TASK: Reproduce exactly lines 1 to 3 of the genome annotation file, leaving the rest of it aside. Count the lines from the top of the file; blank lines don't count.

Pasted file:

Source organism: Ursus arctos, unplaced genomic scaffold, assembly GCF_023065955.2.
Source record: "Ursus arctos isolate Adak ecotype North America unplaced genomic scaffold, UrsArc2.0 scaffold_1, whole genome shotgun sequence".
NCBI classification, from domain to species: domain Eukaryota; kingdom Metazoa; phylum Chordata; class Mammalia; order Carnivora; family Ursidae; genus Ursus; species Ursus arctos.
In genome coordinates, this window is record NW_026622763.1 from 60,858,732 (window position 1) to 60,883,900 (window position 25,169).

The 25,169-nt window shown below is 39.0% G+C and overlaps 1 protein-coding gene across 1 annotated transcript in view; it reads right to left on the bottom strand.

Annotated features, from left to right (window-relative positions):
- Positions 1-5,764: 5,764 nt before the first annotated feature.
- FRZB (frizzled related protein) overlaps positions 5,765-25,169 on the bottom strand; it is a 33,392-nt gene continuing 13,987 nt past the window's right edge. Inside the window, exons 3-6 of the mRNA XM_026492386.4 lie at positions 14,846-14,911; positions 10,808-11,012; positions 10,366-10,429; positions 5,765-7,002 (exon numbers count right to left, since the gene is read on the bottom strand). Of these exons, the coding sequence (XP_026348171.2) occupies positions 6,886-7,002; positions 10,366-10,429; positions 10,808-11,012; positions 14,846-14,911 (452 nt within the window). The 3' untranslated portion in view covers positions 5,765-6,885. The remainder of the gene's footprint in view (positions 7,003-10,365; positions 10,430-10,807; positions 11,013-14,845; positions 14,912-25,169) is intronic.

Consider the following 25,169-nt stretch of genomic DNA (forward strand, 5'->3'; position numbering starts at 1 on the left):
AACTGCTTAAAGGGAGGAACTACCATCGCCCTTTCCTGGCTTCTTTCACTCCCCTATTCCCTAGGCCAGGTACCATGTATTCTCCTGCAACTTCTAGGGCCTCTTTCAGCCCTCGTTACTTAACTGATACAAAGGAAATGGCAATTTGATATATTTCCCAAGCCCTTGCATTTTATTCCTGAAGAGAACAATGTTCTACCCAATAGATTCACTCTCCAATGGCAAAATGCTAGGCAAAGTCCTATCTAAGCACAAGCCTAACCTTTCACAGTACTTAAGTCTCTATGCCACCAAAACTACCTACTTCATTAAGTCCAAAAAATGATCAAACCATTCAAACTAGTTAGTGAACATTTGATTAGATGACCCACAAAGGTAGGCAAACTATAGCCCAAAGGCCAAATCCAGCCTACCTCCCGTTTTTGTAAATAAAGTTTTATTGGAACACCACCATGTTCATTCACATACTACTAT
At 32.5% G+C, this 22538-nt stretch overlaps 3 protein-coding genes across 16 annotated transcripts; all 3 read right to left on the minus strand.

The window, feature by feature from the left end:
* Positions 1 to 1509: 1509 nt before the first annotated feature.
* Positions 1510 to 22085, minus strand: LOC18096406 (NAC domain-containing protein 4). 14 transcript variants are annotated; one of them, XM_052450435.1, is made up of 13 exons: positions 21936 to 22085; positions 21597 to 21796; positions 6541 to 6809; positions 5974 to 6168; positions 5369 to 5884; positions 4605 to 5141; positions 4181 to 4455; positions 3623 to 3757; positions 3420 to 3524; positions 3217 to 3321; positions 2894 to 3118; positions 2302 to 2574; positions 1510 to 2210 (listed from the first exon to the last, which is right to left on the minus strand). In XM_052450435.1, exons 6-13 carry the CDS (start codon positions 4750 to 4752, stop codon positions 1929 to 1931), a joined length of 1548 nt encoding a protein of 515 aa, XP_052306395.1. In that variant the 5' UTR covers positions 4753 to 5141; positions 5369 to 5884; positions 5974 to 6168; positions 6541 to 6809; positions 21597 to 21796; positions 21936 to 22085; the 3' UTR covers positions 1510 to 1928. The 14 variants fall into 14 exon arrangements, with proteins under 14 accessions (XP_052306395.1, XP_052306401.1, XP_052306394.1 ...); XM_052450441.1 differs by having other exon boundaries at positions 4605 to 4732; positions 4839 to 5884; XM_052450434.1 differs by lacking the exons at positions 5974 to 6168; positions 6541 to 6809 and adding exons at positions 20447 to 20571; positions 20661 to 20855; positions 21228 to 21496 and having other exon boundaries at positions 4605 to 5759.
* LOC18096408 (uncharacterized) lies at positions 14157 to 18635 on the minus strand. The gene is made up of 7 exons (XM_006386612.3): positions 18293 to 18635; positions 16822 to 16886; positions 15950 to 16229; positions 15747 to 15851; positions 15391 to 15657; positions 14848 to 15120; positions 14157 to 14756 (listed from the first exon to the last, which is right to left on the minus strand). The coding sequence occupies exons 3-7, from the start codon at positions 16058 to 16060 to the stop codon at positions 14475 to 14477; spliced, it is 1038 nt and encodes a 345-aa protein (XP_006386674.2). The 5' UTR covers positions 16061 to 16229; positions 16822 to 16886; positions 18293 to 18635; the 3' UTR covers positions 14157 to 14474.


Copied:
Source organism: Ursus arctos, unplaced genomic scaffold, assembly GCF_023065955.2.
Source record: "Ursus arctos isolate Adak ecotype North America unplaced genomic scaffold, UrsArc2.0 scaffold_1, whole genome shotgun sequence".
NCBI classification, from domain to species: domain Eukaryota; kingdom Metazoa; phylum Chordata; class Mammalia; order Carnivora; family Ursidae; genus Ursus; species Ursus arctos.